My arms are too short

I speak three languages every day – Danish, English and Italian. I’ve sort of gotten use to it, though the hard disk breaks down every now and then. Most days I don’t even think about it. I’ve written about how frustrating it can be, but sometimes it can be equally funny. The most fun comes from metaphors and general sayings.

I don’t know many non-English speakers that didn’t giggle over the phrase “when the shit hits the fan” the first time they heard it; the visual is amazing. Some phrases just do not make sense. Like “he’s sweating like a pig” – we discussed that one quite a bit in our household; pigs don’t sweat. We’ve changed it into “sweating like a running pig”.

By now, I am also quite adventured in the Italian sayings (one of my favorite is “He shat outside of the bucket” when someone does/says something stupid). But not always. Like this morning:

Me: I’m making porridge, do you want some?
Mr Husband: hmmrrrgghmm OK
Me (out of sympathy because he hates porridge): would you like a cafe latte with it?
Mr Husband: I don’t want to drink milky coffee with a milky breakfast
Me: but I make the porridge with water
Mr Husband: that’s because your arms are too short!

I will leave it to you, to guess what that is all about!

4 thoughts on “My arms are too short

  1. Hi Signe! Thanks for visiting my blog. I’ve come over to see what yours is all about. I don’t see what the connection between milk and short arms is either. I make my porridge with half milk and half water. I soak the oats in water overnight, then add milk for the morning cooking.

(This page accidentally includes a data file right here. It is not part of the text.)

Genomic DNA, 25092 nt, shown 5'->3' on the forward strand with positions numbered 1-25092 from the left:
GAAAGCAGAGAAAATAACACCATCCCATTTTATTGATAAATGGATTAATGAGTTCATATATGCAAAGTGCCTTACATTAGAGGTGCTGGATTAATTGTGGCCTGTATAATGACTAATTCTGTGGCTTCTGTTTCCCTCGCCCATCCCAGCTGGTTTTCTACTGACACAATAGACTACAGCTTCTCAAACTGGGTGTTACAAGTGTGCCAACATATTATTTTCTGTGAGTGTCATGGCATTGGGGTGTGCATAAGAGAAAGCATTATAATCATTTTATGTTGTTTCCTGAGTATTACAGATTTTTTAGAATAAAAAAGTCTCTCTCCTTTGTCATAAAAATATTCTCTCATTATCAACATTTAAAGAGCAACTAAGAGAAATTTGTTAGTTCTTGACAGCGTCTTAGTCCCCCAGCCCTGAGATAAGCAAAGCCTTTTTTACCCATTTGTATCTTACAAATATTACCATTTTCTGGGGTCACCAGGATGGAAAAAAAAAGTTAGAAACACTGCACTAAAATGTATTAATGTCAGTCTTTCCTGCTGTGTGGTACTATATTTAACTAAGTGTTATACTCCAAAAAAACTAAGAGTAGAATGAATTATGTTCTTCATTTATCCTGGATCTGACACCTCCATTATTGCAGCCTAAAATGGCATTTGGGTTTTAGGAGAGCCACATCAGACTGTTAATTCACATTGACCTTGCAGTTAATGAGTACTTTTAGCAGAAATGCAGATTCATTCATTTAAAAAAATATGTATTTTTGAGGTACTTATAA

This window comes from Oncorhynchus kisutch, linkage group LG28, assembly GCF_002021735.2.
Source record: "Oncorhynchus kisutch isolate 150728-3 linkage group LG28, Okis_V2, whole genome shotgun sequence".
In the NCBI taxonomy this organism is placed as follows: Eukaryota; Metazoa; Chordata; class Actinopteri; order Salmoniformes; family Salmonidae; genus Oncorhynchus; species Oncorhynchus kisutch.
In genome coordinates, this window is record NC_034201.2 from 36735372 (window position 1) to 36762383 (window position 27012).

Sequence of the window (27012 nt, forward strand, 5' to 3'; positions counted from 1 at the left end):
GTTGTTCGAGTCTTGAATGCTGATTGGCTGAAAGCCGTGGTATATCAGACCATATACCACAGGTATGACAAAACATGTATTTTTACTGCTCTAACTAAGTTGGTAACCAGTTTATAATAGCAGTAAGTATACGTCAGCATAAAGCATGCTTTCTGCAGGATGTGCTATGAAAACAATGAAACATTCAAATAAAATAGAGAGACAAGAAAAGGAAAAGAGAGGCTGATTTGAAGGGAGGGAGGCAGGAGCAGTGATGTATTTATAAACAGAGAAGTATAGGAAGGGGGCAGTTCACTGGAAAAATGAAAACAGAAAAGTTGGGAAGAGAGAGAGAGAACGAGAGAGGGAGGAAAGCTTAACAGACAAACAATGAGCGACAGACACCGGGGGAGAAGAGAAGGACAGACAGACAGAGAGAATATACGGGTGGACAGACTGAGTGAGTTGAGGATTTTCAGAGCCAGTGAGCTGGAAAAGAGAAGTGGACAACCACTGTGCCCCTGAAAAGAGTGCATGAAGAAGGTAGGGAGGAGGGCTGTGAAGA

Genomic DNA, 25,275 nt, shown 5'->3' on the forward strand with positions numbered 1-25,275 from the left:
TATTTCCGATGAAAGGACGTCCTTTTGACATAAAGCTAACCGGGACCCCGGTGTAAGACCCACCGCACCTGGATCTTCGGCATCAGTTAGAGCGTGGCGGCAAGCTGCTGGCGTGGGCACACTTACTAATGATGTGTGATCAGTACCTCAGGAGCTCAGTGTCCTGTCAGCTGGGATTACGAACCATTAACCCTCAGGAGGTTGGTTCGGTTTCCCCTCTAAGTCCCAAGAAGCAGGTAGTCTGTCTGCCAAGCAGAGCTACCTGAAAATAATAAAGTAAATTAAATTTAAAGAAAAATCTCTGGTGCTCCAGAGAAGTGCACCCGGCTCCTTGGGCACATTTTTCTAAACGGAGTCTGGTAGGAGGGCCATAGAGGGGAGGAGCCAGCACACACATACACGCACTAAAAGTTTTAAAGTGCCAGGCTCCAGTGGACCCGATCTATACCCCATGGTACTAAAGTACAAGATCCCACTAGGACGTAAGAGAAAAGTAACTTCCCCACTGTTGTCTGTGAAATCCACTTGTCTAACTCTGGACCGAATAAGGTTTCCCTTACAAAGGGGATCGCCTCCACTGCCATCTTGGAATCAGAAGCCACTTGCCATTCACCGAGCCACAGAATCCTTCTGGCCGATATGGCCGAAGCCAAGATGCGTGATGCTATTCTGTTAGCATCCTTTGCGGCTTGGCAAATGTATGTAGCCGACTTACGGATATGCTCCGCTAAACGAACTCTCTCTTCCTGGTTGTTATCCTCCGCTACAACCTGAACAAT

• Thanks for the return visit 😉 I’ve visited your blog for some time, I really enjoy it, but it took a little to work up the currage to comment.
      That is a really good tip! I soak mine in water overnight too – but don’t add anything in the morning. I’ll try to add less water and then add milk in the morning. Maybe we will both be happy then 😉

      PS I found out what the thing with short arms is; I had to ask. Apparently I’m a stingy because I use water instead of milk – and the saying is that a stingy person has arms too short to get his hands in his pocket (for his money). It’s just that the second part of the sentence is implied…

  2. I live with a german, two english people and another dane, so the house language is english. However, because german and danish is so similar, they also (apparently) share a lot of more or less figurative speech… So the german and the dane will be cooking or whatever, and say stuff like “how strong is it?” “oh, not so bad, it can do with some more chili”, because strong means hot in both languages. Of course this example is really boring, but you get the point and i don’t remember the other instances.. I just find it amazing that they use a third language to speak the words and images of their own.

    • Ah you hit a sore spot there. I can’t say I recognise the experience with the Germans I know. We may have similar expressions, but German and Danish is not similar. It comes from two completely different language groups. And we have very different cultural ways; the Scandinavian culture is quite different to the Germanic. But I’m glad to hear they get along.

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